22. I now know more about lichens than I ever dreamed possible. I’m all set for my next cocktail party — if I ever got invited to any. Vodka and lichens are something I’ll keep in mind too. Nice story, MG!

    • storydivamg says:

      Just be careful, Perry. If you take David’s advice and bring lichen on the rocks, you might never again be invited to a cocktail party.

      So glad you enjoyed this one.

      All my best,

  23. subroto says:

    Probably explains why Rudolph is a red-nosed Reindeer, must be all that lichen vodka. Nice take on the prompt.

    • storydivamg says:

      Haha! I actually read the scientific reason for red noses on reindeer a while back, but I like your explanation better.

      Thanks for reading and commenting.


  24. I lichen cocktails and i lichen appetizers, ain courses, and desserts, too.

    • storydivamg says:

      I lichen them all quite well myself, Randy, although I’m pretty sure I’m likely to get tired of them quickly if they were all made from lichen. (Could I get some wild game with that?)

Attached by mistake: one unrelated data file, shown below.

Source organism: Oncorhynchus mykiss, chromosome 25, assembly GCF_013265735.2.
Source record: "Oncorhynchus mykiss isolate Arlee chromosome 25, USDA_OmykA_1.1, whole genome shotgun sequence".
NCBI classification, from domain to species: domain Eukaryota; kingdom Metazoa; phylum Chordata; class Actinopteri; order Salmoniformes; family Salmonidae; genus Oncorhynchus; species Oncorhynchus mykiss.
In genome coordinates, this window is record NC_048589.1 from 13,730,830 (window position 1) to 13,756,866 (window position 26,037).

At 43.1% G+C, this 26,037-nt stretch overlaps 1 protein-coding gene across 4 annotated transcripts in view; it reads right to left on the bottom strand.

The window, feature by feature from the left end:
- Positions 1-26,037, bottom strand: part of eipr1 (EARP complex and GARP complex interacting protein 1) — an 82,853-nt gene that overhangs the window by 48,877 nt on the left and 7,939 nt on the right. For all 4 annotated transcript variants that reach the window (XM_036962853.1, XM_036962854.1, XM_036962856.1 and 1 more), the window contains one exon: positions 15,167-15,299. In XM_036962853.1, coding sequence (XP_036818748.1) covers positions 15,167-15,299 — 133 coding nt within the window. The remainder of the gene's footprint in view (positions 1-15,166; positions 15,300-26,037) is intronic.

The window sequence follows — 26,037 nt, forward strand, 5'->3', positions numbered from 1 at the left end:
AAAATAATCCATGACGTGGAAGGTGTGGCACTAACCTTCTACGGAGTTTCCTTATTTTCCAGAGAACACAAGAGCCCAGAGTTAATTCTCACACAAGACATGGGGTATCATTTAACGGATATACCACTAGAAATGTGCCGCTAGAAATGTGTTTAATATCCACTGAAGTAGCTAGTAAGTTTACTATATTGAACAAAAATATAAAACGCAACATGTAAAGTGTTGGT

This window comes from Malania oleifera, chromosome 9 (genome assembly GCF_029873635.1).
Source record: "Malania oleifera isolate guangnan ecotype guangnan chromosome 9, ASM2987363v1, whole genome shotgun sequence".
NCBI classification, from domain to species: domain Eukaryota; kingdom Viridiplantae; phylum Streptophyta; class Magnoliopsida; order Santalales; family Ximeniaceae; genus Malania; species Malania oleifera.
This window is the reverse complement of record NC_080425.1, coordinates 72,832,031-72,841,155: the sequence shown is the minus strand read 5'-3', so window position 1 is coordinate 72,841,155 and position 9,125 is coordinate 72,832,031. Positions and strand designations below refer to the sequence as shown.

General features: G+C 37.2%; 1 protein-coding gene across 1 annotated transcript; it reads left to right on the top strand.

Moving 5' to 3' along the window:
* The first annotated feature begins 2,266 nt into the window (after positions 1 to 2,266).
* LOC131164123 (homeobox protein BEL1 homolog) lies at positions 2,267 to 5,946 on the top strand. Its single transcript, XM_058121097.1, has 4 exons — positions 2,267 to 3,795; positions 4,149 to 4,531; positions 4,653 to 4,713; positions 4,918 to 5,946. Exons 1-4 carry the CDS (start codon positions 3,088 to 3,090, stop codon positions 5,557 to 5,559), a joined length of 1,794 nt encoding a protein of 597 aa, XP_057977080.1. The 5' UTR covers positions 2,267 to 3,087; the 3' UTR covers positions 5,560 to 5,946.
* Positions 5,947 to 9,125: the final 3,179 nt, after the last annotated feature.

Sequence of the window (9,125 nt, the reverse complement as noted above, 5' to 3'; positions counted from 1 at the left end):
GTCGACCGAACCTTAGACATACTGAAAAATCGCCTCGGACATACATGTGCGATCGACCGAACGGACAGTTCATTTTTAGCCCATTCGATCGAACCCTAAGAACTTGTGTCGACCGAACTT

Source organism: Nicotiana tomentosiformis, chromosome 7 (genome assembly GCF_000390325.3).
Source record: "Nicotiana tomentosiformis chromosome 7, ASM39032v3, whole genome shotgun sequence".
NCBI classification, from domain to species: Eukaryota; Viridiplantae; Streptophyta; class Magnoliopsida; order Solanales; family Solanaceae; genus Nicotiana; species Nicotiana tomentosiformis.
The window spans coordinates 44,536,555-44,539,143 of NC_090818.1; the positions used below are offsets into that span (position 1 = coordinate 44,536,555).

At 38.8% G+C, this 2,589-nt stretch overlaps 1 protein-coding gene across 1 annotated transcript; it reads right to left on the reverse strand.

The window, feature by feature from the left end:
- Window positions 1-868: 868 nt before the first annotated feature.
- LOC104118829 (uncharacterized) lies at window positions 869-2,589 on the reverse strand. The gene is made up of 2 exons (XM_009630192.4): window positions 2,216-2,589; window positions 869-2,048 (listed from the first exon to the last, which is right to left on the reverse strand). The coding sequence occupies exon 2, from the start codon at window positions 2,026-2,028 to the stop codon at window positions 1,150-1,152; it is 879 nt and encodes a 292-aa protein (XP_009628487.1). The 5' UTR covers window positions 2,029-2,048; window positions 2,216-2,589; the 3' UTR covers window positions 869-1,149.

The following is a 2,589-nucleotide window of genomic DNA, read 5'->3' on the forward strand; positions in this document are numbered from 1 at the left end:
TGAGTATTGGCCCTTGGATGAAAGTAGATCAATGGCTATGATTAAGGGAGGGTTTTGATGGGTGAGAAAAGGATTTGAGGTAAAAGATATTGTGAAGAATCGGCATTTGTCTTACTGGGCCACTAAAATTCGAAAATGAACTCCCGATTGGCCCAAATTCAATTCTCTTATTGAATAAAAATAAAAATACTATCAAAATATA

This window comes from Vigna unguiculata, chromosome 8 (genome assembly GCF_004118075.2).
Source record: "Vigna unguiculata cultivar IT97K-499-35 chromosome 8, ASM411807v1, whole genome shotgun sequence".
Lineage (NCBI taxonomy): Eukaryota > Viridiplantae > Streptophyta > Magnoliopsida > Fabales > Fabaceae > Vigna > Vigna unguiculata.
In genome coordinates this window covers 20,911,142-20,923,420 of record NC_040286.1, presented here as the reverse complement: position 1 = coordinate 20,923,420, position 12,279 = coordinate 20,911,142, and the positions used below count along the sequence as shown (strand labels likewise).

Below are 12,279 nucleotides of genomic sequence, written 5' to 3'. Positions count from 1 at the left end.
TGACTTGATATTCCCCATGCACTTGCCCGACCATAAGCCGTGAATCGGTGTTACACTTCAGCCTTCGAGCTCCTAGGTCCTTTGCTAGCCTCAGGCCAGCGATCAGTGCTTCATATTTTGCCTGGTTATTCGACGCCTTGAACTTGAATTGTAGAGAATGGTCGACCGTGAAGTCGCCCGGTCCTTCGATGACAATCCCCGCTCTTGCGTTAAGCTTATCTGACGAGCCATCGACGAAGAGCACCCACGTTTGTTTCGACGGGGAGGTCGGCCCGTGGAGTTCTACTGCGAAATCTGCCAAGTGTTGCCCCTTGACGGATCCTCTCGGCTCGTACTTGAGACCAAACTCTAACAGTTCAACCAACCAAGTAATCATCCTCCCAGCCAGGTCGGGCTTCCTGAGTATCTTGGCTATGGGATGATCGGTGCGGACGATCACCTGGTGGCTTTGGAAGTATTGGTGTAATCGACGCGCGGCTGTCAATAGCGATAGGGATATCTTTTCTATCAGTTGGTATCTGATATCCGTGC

25. Everything pairs well with vodka! 🙂

  26. rgayer55 says:

    Just remember, MG, you are what you eat (or drink). Enjoyed the tale and the lesson about lichens.

  27. Margaret says:

    I like your post-apocalyptic stories. This pair were very fortunate to find vodka – I hope they can ration it out to last because I don’t imagine there’s too much lying around in this future Ukraine. The dialogue works really well to build the characters.

    • storydivamg says:

      Thanks, Margaret. I may have mentioned to you before that I’m not overly enamored with my post-apocalyptic stories, but they keep coming to me . . . so I keep posting them. Glad you enjoy them. I’m sure there are others tucked away where this one came from.

      All my best,
      Marie Gail

  28. Lichen cocktails? Might rival a kale smoothie. Ha ha

  29. Nan Falkner says:

    Dear Marie Gail, Great story and I’ve never eaten a lichen. Oh well maybe some day I will find it – however, I do enjoy Vodka! Nan

  30. MG, I always enjoy a well told story that uses dialogue to carry the reader along. It’s not easy, and you’ve done a really good job of providing a sense of place, character development and mystery… why are they there? What are they doing? Really enjoyed this! D

  31. I think I’ll stick to a packed lunch of sandwidhes and bottle water. I’m not that adventurous. It makes a good story though. Well done, Marie
    Gail. 🙂 — Suzanne

  32. Ellespeth says:

    I’m so glad Lilia found some vodka. That with a little aged lichen – yum!
    I enjoyed the link…i like a little pineapple juice with my tequila.

  33. Everything looks better with vodka, even the lichens. Enjoyed how the dialog carried the story.